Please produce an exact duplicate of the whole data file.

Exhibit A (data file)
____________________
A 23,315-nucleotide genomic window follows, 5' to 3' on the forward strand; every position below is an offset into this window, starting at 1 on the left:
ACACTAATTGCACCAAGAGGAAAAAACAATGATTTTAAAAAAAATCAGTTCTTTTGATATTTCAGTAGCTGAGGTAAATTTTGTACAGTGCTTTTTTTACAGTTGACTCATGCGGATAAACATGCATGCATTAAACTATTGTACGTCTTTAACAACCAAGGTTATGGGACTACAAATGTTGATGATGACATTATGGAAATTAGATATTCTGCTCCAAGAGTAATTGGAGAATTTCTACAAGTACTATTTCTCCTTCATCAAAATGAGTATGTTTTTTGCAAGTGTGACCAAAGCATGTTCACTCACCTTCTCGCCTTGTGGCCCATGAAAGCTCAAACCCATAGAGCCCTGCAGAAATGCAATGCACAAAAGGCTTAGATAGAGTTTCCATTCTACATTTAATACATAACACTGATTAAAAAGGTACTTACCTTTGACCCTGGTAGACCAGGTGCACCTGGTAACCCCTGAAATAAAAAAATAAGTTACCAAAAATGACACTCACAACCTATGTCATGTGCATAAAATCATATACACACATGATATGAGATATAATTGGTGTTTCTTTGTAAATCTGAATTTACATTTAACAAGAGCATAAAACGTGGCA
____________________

A 23,315-nucleotide genomic window follows, 5' to 3' on the forward strand; every position below is an offset into this window, starting at 1 on the left:
ACACTAATTGCACCAAGAGGAAAAAACAATGATTTTAAAAAAAATCAGTTCTTTTGATATTTCAGTAGCTGAGGTAAATTTTGTACAGTGCTTTTTTTACAGTTGACTCATGCGGATAAACATGCATGCATTAAACTATTGTACGTCTTTAACAACCAAGGTTATGGGACTACAAATGTTGATGATGACATTATGGAAATTAGATATTCTGCTCCAAGAGTAATTGGAGAATTTCTACAAGTACTATTTCTCCTTCATCAAAATGAGTATGTTTTTTGCAAGTGTGACCAAAGCATGTTCACTCACCTTCTCGCCTTGTGGCCCATGAAAGCTCAAACCCATAGAGCCCTGCAGAAATGCAATGCACAAAAGGCTTAGATAGAGTTTCCATTCTACATTTAATACATAACACTGATTAAAAAGGTACTTACCTTTGACCCTGGTAGACCAGGTGCACCTGGTAACCCCTGAAATAAAAAAATAAGTTACCAAAAATGACACTCACAACCTATGTCATGTGCATAAAATCATATACACACATGATATGAGATATAATTGGTGTTTCTTTGTAAATCTGAATTTACATTTAACAAGAGCATAAAACGTGGCA